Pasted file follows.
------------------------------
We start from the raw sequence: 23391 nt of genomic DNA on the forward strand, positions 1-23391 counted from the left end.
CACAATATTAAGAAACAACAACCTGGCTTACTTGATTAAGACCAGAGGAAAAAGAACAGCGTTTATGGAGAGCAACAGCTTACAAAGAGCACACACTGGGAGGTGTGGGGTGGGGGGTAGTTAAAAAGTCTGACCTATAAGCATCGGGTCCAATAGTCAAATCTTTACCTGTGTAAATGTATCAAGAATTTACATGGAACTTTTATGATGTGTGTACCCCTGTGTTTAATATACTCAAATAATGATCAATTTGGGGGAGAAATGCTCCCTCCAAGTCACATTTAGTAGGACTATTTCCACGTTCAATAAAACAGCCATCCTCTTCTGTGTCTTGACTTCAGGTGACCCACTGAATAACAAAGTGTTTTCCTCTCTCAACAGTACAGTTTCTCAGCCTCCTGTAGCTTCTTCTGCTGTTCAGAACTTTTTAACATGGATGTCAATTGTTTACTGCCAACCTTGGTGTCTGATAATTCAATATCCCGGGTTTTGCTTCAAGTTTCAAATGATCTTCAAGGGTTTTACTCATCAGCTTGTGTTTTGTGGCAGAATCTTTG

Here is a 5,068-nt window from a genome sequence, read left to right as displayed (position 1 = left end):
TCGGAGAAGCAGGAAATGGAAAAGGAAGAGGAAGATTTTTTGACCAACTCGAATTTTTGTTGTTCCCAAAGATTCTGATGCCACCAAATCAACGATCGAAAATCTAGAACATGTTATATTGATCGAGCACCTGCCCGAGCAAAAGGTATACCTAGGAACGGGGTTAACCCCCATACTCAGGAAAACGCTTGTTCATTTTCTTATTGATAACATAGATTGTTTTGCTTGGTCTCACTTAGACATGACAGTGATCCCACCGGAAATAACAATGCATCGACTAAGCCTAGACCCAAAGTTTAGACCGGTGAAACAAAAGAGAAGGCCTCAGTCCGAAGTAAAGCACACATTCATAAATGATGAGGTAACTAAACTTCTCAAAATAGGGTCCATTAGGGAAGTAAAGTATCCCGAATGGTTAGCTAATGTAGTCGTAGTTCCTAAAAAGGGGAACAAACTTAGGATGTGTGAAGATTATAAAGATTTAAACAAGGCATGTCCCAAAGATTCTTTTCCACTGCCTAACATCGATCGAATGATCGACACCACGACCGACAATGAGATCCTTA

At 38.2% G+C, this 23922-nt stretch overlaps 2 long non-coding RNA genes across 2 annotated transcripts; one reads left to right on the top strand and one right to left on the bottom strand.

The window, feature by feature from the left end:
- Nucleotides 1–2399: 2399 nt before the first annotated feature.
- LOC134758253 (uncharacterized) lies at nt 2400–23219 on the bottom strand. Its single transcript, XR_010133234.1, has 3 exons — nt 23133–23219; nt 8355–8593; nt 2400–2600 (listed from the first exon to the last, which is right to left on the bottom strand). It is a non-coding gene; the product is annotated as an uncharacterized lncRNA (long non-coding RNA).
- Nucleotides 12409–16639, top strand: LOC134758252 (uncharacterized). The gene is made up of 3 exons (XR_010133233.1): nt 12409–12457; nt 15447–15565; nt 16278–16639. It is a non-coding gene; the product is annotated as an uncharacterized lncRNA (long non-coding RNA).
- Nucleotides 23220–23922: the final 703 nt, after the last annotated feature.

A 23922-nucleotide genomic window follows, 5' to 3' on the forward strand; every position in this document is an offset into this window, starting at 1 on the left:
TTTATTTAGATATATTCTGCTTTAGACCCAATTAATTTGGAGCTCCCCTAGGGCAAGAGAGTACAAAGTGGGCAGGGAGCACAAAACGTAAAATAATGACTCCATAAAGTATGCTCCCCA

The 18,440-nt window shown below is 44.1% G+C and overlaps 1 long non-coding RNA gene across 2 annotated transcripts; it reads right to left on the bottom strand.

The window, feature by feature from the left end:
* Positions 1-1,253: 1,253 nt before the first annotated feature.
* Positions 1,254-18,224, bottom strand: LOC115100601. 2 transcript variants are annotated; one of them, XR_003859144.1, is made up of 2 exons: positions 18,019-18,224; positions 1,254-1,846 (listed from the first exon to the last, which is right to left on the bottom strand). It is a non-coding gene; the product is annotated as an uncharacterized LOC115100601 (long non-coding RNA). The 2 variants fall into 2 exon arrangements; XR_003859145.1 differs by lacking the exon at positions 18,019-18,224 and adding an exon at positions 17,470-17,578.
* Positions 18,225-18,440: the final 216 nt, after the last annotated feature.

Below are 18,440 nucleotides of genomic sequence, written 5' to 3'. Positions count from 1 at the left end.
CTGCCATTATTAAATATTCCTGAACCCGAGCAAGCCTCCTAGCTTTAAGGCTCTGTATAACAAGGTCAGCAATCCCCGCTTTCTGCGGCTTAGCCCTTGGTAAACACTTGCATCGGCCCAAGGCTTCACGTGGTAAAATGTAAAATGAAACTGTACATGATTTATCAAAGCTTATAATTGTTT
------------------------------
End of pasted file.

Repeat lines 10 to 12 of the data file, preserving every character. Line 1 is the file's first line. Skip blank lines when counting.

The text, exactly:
- Nucleotides 23220–23922: the final 703 nt, after the last annotated feature.

A 23922-nucleotide genomic window follows, 5' to 3' on the forward strand; every position in this document is an offset into this window, starting at 1 on the left:
TTTATTTAGATATATTCTGCTTTAGACCCAATTAATTTGGAGCTCCCCTAGGGCAAGAGAGTACAAAGTGGGCAGGGAGCACAAAACGTAAAATAATGACTCCATAAAGTATGCTCCCCA